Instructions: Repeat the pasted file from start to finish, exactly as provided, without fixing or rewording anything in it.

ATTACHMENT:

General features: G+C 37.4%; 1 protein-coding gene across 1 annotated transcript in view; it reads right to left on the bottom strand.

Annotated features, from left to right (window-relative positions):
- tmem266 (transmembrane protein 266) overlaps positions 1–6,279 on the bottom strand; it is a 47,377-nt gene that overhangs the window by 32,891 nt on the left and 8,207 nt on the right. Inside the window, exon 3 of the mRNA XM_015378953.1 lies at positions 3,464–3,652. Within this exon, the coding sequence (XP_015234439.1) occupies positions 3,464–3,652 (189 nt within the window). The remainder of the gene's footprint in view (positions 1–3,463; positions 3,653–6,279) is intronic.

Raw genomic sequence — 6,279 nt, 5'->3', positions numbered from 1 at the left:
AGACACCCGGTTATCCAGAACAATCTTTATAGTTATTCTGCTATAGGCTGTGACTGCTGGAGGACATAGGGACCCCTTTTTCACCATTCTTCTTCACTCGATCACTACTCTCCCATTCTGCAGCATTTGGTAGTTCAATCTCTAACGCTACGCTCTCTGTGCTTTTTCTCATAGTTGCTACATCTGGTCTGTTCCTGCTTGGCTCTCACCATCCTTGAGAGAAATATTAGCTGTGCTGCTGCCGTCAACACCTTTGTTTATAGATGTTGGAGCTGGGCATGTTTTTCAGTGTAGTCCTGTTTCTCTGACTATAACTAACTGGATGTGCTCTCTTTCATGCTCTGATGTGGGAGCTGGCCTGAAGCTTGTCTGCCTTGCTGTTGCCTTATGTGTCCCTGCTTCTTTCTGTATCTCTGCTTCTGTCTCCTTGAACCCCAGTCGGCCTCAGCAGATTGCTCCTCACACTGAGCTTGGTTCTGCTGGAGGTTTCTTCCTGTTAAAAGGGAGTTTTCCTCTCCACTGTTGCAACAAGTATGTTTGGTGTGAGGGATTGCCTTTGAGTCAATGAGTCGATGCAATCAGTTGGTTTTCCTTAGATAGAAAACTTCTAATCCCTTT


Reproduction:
General features: G+C 37.4%; 1 protein-coding gene across 1 annotated transcript in view; it reads right to left on the bottom strand.

Annotated features, from left to right (window-relative positions):
- tmem266 (transmembrane protein 266) overlaps positions 1–6,279 on the bottom strand; it is a 47,377-nt gene that overhangs the window by 32,891 nt on the left and 8,207 nt on the right. Inside the window, exon 3 of the mRNA XM_015378953.1 lies at positions 3,464–3,652. Within this exon, the coding sequence (XP_015234439.1) occupies positions 3,464–3,652 (189 nt within the window). The remainder of the gene's footprint in view (positions 1–3,463; positions 3,653–6,279) is intronic.

Raw genomic sequence — 6,279 nt, 5'->3', positions numbered from 1 at the left:
AGACACCCGGTTATCCAGAACAATCTTTATAGTTATTCTGCTATAGGCTGTGACTGCTGGAGGACATAGGGACCCCTTTTTCACCATTCTTCTTCACTCGATCACTACTCTCCCATTCTGCAGCATTTGGTAGTTCAATCTCTAACGCTACGCTCTCTGTGCTTTTTCTCATAGTTGCTACATCTGGTCTGTTCCTGCTTGGCTCTCACCATCCTTGAGAGAAATATTAGCTGTGCTGCTGCCGTCAACACCTTTGTTTATAGATGTTGGAGCTGGGCATGTTTTTCAGTGTAGTCCTGTTTCTCTGACTATAACTAACTGGATGTGCTCTCTTTCATGCTCTGATGTGGGAGCTGGCCTGAAGCTTGTCTGCCTTGCTGTTGCCTTATGTGTCCCTGCTTCTTTCTGTATCTCTGCTTCTGTCTCCTTGAACCCCAGTCGGCCTCAGCAGATTGCTCCTCACACTGAGCTTGGTTCTGCTGGAGGTTTCTTCCTGTTAAAAGGGAGTTTTCCTCTCCACTGTTGCAACAAGTATGTTTGGTGTGAGGGATTGCCTTTGAGTCAATGAGTCGATGCAATCAGTTGGTTTTCCTTAGATAGAAAACTTCTAATCCCTTT